Biology and the Carbon Cycle
ties found in sea ice
and in the upper
part of the water
column in a North
South section of the
Arctic Ocean during
Bottom ice community
Melt pools community
a tenth, then enters the atmosphere. The rest is either consumed by bacteria or
broken down by sunlight to form dimethylsulfoxide (DMSO).
Algae exploit several habitats in the polar environment. In ice-free polar
seas, microscopic algae are found mainly in the upper part of the water col-
umn. They are called the planktonic algae, or phytoplankton. In ice-covered
seas, algae are found mainly:
At the surface of the ice in melt pools formed by thawing surface ice,
flooding or a combination of flooding and thawing;
In the bottom 25 cm of the ice, where they form a brownish layer; and
In the seawater immediately under the ice, where they form huge mats
and strands up to 3 m long.
These unicellular algae that grow in and on the ice are called the sea ice algae.
In the Arctic, phytoplankton and ice algae both contribute to DMS produc-
The goal of our study was to determine the contribution of planktonic and
sea ice microalgae to the production of DMSP and DMS in the western and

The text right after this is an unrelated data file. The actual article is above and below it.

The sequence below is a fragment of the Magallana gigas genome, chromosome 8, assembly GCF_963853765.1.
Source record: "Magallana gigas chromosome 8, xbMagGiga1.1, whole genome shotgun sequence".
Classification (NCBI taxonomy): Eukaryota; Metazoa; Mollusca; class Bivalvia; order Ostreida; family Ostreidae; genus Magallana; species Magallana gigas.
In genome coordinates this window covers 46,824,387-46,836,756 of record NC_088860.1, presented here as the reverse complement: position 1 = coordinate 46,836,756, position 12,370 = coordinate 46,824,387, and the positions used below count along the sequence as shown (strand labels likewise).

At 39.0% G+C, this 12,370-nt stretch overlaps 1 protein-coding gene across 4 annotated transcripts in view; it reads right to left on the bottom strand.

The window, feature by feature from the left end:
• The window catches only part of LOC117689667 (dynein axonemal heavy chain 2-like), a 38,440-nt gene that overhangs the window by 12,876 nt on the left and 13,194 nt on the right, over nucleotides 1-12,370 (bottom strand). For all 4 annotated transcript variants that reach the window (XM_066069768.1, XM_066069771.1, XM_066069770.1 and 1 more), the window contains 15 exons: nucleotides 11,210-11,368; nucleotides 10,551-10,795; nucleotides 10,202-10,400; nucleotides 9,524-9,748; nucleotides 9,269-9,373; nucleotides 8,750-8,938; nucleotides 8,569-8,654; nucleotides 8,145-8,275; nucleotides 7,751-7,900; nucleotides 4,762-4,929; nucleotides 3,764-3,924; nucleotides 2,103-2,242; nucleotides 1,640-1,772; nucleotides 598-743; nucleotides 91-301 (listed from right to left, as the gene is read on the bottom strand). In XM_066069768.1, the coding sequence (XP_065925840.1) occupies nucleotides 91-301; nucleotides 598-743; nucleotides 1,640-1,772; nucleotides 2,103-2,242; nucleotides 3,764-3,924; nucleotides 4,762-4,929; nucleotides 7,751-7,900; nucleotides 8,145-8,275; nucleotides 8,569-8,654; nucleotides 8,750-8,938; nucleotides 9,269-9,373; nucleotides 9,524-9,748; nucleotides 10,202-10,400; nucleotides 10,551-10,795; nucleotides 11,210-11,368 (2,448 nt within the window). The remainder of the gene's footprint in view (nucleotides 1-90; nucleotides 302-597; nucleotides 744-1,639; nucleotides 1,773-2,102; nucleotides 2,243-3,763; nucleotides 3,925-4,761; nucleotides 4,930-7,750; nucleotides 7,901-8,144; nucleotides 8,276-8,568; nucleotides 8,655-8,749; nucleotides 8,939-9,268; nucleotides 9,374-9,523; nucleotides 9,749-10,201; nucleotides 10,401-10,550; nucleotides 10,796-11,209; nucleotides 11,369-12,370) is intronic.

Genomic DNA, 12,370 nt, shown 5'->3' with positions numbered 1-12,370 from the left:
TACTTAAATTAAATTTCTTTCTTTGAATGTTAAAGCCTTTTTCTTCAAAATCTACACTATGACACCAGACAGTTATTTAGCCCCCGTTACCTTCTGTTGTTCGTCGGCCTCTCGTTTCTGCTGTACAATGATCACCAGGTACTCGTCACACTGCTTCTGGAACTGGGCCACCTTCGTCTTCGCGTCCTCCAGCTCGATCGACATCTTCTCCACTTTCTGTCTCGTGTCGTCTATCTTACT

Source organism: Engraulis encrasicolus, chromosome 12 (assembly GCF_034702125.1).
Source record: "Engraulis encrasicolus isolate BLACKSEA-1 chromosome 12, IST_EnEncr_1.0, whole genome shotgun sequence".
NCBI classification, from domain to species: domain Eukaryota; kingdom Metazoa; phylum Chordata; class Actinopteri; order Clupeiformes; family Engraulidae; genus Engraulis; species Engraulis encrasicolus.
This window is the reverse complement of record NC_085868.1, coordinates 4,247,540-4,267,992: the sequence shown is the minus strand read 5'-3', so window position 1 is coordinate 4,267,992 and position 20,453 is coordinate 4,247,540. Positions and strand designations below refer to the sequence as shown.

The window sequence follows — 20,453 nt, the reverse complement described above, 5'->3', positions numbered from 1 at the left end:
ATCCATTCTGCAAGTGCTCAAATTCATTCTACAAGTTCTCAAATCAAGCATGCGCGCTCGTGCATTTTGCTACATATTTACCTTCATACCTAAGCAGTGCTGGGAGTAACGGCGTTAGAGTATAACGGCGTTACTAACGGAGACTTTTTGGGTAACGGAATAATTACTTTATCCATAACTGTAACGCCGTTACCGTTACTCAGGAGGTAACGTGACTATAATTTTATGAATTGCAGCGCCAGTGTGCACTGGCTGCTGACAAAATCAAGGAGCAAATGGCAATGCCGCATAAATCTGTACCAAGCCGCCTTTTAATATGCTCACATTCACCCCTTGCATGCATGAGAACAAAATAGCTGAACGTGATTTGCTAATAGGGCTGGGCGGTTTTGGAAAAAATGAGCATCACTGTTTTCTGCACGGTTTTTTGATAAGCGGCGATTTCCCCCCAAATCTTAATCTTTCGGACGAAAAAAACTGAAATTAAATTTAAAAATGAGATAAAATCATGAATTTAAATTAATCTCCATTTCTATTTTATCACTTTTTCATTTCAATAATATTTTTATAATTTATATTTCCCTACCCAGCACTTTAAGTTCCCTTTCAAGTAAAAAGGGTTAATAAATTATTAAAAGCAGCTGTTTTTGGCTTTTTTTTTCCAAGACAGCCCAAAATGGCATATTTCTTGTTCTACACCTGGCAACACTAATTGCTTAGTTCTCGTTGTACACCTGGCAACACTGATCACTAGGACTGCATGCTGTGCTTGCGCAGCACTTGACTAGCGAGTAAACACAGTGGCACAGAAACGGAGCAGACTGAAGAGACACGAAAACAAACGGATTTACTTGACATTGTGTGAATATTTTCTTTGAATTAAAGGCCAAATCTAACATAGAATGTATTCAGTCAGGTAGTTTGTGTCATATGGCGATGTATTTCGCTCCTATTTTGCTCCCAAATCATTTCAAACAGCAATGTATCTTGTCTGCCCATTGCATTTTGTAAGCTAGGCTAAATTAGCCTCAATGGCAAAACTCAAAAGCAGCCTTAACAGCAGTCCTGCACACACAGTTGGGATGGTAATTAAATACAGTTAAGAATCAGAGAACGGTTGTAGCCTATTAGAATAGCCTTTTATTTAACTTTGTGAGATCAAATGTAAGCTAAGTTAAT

central Arctic Ocean during summer. Sampling was conducted on the
multi-year ice of the Arctic Ocean from 26 July to 26 August 1994, onboard
the USCGC Polar Sea. The transect began in the continental shelf of the Chuk-
chi Sea on the western side of the Arctic and terminated in the deep Nansen
Basin on eastern side of the Arctic. Along the transect the ice thickness varied
from 1 to 5 m, and ice coverage varied from 50 to 100%. Bottles specifically
designed for oceanographic research were used to collect surface water sam-
ples, while melt pools were sampled by means of a bucket. An ice corer was
used for collecting the bottom-ice samples. Finally, the sub-ice samples were
collected by U.S. Coast Guard scuba divers, using a 2-L syringe sampler called
a "slurp gun." In the laboratory, various measurements were performed on the
melted ice and water samples. Chlorophyll a concentrations, an index of algal
biomass, were determined using the fluorometric method. Particulate DMSP,
dissolved DMSP and free DMS were determined by gas chromatography.
Significant DMS concentrations were measured in all the habitats studied.
In surface water, DMS concentrations were highest on the continental shelf of
the Chukchi Sea and rapidly decreased toward the Pole. Surface DMS concen-